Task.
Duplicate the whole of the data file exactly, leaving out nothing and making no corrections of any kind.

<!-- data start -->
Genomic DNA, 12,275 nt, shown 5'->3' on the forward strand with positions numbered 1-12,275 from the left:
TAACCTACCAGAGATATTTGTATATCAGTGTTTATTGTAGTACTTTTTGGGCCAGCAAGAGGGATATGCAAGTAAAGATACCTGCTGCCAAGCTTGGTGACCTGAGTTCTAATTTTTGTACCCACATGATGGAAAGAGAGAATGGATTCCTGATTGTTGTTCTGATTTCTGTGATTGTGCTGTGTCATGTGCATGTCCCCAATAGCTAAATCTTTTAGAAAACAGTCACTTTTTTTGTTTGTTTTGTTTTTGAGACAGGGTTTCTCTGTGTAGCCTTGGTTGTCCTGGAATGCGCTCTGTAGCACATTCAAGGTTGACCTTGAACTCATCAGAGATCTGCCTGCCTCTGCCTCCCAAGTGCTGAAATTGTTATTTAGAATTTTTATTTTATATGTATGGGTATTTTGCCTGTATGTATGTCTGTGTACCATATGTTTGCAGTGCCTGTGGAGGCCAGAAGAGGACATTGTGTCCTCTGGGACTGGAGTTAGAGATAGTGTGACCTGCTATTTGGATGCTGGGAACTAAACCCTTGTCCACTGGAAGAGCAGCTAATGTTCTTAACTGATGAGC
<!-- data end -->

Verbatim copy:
Genomic DNA, 12,275 nt, shown 5'->3' on the forward strand with positions numbered 1-12,275 from the left:
TAACCTACCAGAGATATTTGTATATCAGTGTTTATTGTAGTACTTTTTGGGCCAGCAAGAGGGATATGCAAGTAAAGATACCTGCTGCCAAGCTTGGTGACCTGAGTTCTAATTTTTGTACCCACATGATGGAAAGAGAGAATGGATTCCTGATTGTTGTTCTGATTTCTGTGATTGTGCTGTGTCATGTGCATGTCCCCAATAGCTAAATCTTTTAGAAAACAGTCACTTTTTTTGTTTGTTTTGTTTTTGAGACAGGGTTTCTCTGTGTAGCCTTGGTTGTCCTGGAATGCGCTCTGTAGCACATTCAAGGTTGACCTTGAACTCATCAGAGATCTGCCTGCCTCTGCCTCCCAAGTGCTGAAATTGTTATTTAGAATTTTTATTTTATATGTATGGGTATTTTGCCTGTATGTATGTCTGTGTACCATATGTTTGCAGTGCCTGTGGAGGCCAGAAGAGGACATTGTGTCCTCTGGGACTGGAGTTAGAGATAGTGTGACCTGCTATTTGGATGCTGGGAACTAAACCCTTGTCCACTGGAAGAGCAGCTAATGTTCTTAACTGATGAGC